Almost a hundred years have passed since 1920. Yet thanks to the criticism of others, we still shut down and begin to believe we are failures for experiencing those feelings at all. We still self-medicate, because we don’t feel like we have the right of wasting doctors’ time. And we stop writing. Because what’s the point, depression asks again and again.

Self-sabotage comes in different forms. Not editing and putting out sub-par content while knowing you’re doing it. Not bothering with fact-checking while knowing someone will point out that New York is not actually located in Texas.

Take your time. Do the research when you’re able to. Write when you’re able to. And then edit, find a proofreader at the very least, ask beta-readers for feedback — when you can handle it. Get a professional to design the cover and do the layout. No matter what your brain tells you to, if you’ve completed a book, make sure it’s as good as you can make it and remember the next one will be better.

I don’t intend to read any reviews on Amazon or Goodreads. Some professional writers would gasp in shock at how I am depriving myself of potentially useful information. But I know I’m going to gloss over the positive ones and spend nights and days obsessing and re-reading the negative ones, instead of writing. In order to get stuff done I must take care of myself first and foremost. Reading one-star reviews is not self-care.

How do I know all this?

“Write every day. Set a schedule and keep to it. Never stop until you reached the word count for the day. Market yourself, whether on social media or by speaking in public. Set deadlines for yourself. Wake up an hour earlier or go to bed an hour later.” And so on. If I had a cent for every time I read those words, I’d be able to buy a small box of matches by now.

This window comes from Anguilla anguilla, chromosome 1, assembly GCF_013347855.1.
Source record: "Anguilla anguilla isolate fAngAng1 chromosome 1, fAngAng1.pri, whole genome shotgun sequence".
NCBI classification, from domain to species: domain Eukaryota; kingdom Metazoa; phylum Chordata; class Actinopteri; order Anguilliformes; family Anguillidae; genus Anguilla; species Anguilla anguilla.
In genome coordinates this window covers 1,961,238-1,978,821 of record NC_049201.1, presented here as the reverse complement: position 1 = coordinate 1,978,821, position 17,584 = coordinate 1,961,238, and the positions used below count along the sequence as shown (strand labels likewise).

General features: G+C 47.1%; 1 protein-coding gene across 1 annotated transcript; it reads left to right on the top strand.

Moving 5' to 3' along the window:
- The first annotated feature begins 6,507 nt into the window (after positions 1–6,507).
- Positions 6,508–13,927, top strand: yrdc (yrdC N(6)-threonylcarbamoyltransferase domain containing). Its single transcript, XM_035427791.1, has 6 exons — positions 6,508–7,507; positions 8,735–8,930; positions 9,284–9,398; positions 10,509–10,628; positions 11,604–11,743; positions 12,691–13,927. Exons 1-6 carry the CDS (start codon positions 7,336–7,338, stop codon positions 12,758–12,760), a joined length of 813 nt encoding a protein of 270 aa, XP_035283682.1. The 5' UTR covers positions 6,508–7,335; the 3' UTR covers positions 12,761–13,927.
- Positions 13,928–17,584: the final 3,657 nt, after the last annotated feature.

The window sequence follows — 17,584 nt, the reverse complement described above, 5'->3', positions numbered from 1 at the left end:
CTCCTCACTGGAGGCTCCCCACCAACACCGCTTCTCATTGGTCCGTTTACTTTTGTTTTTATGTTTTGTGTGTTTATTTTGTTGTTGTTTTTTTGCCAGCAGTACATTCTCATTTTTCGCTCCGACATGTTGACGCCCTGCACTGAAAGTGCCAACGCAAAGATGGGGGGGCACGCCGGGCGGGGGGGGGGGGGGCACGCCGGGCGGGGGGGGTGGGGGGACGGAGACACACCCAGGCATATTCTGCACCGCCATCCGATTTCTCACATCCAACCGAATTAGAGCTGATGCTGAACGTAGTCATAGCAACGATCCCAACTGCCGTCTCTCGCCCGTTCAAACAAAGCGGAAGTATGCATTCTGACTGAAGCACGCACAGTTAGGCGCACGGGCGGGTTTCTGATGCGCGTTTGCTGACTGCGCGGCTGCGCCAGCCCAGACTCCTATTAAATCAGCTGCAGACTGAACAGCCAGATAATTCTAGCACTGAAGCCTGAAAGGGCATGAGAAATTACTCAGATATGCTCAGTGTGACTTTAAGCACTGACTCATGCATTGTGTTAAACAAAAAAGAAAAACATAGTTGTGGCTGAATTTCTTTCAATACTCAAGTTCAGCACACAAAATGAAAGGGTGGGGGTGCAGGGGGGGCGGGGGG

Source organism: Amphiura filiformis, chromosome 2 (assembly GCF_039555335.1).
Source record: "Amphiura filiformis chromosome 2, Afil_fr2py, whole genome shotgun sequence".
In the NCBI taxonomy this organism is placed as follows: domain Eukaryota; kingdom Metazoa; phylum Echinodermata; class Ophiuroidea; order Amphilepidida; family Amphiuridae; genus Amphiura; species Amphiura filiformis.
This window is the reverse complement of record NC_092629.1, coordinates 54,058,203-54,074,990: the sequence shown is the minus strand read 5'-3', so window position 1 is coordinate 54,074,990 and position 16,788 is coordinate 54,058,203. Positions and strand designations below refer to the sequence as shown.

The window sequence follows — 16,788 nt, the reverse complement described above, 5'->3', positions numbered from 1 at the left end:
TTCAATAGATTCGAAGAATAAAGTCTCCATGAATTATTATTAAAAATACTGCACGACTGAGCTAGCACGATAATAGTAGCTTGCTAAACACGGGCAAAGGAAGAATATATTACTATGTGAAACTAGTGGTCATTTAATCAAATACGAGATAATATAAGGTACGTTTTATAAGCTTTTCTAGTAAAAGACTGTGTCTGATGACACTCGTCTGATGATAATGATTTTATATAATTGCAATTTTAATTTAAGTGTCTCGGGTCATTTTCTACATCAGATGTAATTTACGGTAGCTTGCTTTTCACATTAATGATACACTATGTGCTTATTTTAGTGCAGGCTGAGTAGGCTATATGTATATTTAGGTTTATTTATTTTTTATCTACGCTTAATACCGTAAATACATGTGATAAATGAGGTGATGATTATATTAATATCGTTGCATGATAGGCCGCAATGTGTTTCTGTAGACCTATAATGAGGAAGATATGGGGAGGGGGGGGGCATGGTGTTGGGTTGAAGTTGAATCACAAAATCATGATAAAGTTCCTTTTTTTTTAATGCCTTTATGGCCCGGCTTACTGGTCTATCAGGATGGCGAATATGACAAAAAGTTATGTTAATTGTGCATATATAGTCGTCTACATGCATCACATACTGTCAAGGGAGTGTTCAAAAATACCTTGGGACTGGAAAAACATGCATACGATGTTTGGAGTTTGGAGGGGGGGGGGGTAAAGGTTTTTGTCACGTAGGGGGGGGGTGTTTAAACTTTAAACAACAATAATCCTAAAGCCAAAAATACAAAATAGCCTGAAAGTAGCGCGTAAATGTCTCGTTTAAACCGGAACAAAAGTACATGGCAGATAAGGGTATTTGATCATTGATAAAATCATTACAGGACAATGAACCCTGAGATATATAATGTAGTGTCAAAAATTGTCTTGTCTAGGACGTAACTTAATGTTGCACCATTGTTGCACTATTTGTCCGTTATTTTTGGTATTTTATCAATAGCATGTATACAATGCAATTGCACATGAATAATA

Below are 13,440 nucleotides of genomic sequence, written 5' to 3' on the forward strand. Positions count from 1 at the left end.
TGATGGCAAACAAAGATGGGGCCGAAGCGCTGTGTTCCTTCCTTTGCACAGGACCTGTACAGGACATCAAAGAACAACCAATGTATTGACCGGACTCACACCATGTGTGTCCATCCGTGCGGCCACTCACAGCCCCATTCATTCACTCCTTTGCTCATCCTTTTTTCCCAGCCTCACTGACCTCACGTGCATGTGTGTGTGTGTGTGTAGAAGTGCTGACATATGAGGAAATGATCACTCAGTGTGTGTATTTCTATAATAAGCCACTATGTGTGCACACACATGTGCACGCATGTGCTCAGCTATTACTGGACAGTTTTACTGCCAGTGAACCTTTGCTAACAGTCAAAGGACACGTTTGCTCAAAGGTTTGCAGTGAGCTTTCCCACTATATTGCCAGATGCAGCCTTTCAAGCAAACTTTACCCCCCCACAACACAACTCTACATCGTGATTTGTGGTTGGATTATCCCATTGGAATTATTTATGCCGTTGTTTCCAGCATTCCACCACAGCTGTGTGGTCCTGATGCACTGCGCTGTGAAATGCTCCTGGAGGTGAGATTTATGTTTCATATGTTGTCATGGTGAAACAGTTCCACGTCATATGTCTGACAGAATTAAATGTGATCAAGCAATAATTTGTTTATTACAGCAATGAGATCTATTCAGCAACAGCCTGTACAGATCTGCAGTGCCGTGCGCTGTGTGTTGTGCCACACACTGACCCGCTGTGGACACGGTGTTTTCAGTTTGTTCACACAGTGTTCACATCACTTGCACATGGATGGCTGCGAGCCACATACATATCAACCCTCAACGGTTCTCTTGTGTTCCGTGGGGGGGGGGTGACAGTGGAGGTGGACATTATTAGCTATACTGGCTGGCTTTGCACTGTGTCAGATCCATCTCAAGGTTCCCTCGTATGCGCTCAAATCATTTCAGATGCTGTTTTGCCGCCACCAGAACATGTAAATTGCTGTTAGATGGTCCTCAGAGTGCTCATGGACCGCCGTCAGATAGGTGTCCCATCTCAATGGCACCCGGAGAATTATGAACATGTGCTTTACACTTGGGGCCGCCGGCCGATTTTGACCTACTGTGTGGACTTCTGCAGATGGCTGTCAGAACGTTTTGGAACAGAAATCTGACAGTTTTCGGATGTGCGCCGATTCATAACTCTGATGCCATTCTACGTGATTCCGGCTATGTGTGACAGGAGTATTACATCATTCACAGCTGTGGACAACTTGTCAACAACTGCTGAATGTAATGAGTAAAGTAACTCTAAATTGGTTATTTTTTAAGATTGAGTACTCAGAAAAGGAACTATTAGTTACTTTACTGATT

I scale my depressions from 0 to -3.

0 means that I’m doing perfectly fine, thankyouverymuch. -1 means I become less…mobile, but I can still sit with the laptop and write. -2 means I can perhaps read, ideally something I’ve read a hundred times before, trying to escape from the looped tape reminding me over and over and over again how weak and useless I am since I’m not doing yoga at sunset and not trying not to be depressed. At -3…I don’t really live, I just exist. I isolate. Not because I want some peace for self-reflection, but because any interaction, even online, sucks out precious crumbs of energy from me. Getting out of bed can be an impossible task even without setting my alarm to ring an hour earlier, so I can sit on the sofa for an hour not writing and feeling horrible about this.

I don’t have a schedule, because I tried and I know I can’t stick with it. This results mostly in me feeling horrible about myself. Which doesn’t motivate me to write, thus creating an infinite negative feedback loop in my head.

Do you want to help another depressed writer?

Check on us every now and then. Instead of sharing inspirational quotes because it’s #InternationalMentalHealthDay or #DepressionAwarenessWeek, send us a text asking if we need some help. Don’t get offended or delete our number when we don’t respond. Give us hugs. Make us that goddamn healthy meal and bring it over. Do not comment on our appearance, even if it looks like we haven’t showered for a week.

And don’t give us books that — after a short disclaimer about how the author is not a psychiatrist — inform us we should be grateful for some time for self-reflection.

Image via contributor

Originally published: March 25, 2020